Should I move to a smaller home?

If your goal is to reduce your housing costs, you need to do the math carefully before you move. For starters, smaller doesn't always mean cheaper. If you can believe it, the national median price for condos - which typically are smaller than stand-alone homes - is now higher than the median price for single-family houses.

Think long and hard before you downsize into a new place that requires you take on a big new mortgage. Even if it is affordable today, you need to consider whether you can pay that mortgage well into your 70s and 80s - bearing in mind what might happen to your finances when either you or your spouse dies.

One way to gauge affordability is to check out what the payments would be on a 15-year mortgage. If you can handle the higher payments on a loan that would be paid off before you retire, or early on in retirement, that can be a manageable debt load. But if the monthly mortgage cost on a 15-year scares you, that's a pretty good tipoff that you might want to look at less expensive homes. Don't let yourself off the hook by financing with a 30-year mortgage unless you are absolutely sure you have the savings to keep up with those payments well into your retirement years.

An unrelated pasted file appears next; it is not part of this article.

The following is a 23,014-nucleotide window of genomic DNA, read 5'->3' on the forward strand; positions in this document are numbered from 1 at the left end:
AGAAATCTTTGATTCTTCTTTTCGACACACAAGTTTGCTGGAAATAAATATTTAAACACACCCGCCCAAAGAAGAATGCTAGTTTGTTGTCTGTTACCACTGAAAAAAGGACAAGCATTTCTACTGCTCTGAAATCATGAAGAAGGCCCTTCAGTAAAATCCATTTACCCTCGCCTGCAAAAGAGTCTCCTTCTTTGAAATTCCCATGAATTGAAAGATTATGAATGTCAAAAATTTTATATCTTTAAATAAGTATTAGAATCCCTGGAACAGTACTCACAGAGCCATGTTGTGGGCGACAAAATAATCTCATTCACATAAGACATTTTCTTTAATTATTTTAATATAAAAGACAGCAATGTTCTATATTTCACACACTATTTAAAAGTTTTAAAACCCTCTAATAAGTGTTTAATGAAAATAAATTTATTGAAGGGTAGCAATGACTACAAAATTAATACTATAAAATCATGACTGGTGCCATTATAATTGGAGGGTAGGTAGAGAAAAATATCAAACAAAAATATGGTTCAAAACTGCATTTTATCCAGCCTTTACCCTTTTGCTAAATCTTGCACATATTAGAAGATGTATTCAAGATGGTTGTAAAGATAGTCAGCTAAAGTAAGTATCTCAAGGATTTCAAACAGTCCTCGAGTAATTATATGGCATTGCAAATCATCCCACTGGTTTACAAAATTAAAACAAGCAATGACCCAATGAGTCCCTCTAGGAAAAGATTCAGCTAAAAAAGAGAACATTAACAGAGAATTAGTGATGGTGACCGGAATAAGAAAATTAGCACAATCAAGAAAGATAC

If you do decide to take the plunge, sell your current place before you buy the new one. Tempting as a pristine new condo can be in comparison to your drafty old five-bedroom Victorian, don't just plop down earnest money right away. Make sure that you have a buyer with solid financing. Otherwise, you could get stuck with two mortgages, two sets of property taxes, and - well, you get the idea.

At the very least, have your lawyer include a contingency clause in the sales agreement that obligates you to close on the new place only if you manage to sell your existing home by an agreed-upon date. If you’re in a slower real estate market, the seller might agree to such a clause. You may have less luck in hot real estate markets, but you may also have an easier time selling your home.